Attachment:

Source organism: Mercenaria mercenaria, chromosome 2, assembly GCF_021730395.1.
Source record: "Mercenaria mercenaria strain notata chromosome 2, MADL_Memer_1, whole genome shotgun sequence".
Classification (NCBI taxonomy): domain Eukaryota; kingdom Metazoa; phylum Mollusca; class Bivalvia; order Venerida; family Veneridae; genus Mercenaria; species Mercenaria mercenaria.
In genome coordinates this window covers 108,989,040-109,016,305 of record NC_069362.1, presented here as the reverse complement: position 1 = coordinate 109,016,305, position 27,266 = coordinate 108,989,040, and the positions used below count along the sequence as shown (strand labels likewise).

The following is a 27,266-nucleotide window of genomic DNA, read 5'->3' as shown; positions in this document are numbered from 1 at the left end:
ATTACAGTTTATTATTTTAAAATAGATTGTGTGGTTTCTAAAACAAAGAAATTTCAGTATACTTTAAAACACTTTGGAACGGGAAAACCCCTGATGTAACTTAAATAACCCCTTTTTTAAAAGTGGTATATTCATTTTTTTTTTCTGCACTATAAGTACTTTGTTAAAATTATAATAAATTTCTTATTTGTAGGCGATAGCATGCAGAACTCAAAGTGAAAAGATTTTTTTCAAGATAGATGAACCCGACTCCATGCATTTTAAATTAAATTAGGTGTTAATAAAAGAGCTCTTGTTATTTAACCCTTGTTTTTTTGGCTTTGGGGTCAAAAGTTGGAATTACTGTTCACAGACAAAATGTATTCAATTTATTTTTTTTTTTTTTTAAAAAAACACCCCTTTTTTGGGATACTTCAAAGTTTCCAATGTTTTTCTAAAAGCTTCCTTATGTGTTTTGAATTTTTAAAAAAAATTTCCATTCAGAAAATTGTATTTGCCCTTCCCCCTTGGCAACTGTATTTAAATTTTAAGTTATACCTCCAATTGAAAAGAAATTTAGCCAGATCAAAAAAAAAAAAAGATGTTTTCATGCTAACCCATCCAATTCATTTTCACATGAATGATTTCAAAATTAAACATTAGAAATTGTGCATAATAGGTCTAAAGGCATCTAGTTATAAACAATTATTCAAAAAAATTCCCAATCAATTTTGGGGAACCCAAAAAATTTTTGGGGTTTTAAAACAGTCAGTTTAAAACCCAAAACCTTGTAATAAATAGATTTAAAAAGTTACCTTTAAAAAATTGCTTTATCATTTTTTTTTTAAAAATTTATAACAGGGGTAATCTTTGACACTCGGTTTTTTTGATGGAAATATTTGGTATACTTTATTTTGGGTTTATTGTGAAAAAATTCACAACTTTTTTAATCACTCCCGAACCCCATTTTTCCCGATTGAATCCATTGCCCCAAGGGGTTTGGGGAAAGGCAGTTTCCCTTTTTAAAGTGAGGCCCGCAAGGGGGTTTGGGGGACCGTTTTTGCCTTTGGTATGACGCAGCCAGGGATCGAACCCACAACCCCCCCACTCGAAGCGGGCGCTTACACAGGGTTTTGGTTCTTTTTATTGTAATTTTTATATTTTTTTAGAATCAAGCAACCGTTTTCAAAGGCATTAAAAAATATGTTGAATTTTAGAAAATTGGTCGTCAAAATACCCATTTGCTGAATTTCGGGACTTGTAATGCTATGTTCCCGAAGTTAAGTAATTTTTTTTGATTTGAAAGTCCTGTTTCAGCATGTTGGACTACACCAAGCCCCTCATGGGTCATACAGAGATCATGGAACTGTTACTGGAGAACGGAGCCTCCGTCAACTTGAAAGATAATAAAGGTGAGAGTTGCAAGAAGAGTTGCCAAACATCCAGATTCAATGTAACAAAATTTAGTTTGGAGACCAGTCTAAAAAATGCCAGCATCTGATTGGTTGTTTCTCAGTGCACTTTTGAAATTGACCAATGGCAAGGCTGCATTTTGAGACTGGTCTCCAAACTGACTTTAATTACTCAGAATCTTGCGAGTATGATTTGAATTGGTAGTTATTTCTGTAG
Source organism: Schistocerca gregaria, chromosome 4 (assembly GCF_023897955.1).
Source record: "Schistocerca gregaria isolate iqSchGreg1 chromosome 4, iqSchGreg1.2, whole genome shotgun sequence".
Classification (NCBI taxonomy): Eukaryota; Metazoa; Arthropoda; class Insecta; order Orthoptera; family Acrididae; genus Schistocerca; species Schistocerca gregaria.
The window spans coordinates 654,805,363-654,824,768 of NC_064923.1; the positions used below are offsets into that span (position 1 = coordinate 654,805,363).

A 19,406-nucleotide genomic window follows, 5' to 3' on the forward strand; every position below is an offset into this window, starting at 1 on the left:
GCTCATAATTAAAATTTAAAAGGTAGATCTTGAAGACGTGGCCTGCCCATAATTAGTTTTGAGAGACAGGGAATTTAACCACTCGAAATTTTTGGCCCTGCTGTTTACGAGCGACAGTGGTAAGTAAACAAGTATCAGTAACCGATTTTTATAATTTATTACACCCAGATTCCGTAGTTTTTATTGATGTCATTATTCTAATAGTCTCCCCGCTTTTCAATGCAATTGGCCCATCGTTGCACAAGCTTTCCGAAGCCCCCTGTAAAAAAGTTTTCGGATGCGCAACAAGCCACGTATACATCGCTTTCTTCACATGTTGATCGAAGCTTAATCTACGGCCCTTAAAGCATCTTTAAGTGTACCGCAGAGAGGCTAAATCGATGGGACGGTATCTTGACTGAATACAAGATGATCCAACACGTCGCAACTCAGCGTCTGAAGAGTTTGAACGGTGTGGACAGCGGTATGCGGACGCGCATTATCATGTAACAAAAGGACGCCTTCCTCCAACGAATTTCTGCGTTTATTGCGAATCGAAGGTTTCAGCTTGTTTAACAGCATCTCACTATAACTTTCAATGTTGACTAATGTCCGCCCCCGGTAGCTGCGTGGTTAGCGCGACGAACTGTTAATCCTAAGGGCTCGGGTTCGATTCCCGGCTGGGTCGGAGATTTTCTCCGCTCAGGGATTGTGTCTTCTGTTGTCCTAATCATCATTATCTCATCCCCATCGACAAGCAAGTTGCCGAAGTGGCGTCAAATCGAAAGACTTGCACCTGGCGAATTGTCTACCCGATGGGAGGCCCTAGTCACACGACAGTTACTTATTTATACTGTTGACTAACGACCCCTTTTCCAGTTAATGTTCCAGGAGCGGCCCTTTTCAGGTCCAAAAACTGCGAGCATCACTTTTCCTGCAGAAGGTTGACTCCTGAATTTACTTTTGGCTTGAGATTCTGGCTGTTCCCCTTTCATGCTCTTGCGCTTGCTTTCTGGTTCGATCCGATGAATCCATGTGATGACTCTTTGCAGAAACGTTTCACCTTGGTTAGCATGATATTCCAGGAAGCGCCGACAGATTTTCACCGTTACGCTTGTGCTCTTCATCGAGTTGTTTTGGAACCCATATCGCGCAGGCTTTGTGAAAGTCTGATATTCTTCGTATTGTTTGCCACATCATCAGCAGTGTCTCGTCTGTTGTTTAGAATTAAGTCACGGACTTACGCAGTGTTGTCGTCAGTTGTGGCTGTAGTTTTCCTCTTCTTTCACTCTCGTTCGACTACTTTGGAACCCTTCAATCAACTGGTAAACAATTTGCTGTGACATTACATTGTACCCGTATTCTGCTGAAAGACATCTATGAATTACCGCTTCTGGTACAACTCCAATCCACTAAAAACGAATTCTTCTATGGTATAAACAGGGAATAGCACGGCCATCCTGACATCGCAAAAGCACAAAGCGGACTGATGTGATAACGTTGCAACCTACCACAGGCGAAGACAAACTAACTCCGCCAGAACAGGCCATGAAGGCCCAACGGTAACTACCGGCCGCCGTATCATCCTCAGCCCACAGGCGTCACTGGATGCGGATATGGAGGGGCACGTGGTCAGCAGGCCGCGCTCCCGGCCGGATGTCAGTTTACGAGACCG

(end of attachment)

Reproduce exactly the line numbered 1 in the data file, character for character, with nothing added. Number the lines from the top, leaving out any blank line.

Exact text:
Source organism: Mercenaria mercenaria, chromosome 2, assembly GCF_021730395.1.